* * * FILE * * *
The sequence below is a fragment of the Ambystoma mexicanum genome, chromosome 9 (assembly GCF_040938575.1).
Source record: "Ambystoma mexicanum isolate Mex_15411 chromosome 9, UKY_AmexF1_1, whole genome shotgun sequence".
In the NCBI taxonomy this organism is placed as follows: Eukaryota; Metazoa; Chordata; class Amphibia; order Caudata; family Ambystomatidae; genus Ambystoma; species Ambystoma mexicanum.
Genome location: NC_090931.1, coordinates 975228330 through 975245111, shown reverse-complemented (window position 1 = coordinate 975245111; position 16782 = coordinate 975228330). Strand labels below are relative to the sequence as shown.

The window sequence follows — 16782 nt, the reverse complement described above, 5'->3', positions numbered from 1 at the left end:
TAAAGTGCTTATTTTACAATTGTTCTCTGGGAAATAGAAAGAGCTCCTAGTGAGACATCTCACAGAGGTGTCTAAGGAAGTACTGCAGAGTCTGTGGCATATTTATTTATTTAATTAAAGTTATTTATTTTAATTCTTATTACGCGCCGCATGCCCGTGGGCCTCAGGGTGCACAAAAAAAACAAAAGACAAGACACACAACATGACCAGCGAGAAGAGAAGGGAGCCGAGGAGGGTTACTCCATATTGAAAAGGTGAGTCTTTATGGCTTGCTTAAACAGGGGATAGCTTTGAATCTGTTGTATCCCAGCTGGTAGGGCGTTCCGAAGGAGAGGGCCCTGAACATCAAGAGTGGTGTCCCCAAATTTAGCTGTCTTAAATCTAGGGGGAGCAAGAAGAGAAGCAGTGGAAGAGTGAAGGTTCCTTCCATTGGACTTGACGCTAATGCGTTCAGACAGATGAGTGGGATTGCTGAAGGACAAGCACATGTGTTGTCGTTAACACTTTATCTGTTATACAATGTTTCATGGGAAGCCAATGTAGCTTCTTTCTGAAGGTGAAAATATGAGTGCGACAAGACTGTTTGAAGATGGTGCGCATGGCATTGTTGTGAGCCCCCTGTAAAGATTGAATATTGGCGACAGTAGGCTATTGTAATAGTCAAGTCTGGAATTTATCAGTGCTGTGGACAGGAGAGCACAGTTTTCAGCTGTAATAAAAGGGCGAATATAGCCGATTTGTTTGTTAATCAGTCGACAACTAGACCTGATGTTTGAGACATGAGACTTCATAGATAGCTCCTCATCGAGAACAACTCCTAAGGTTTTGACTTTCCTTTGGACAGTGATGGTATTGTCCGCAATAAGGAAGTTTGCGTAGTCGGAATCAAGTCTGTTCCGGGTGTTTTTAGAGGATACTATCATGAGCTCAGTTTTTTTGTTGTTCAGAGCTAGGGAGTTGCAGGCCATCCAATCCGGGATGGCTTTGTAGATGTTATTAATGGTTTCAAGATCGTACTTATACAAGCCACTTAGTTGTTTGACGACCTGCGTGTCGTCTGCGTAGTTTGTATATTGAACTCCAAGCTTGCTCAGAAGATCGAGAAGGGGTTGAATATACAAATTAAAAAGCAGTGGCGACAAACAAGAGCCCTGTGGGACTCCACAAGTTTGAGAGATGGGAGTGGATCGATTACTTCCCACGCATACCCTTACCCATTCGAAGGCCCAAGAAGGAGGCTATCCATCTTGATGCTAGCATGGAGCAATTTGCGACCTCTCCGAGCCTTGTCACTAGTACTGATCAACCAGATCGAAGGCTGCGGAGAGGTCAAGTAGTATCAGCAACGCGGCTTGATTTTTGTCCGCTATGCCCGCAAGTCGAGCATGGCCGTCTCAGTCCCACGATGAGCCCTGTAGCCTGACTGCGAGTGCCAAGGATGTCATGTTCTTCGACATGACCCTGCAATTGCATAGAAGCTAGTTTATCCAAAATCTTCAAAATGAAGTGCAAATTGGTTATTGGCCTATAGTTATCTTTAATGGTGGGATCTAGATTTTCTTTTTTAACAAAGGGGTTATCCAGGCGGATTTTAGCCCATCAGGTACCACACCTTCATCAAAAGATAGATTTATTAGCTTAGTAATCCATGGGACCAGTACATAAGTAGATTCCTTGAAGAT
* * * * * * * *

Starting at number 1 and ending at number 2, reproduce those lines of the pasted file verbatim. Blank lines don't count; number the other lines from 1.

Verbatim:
The sequence below is a fragment of the Ambystoma mexicanum genome, chromosome 9 (assembly GCF_040938575.1).
Source record: "Ambystoma mexicanum isolate Mex_15411 chromosome 9, UKY_AmexF1_1, whole genome shotgun sequence".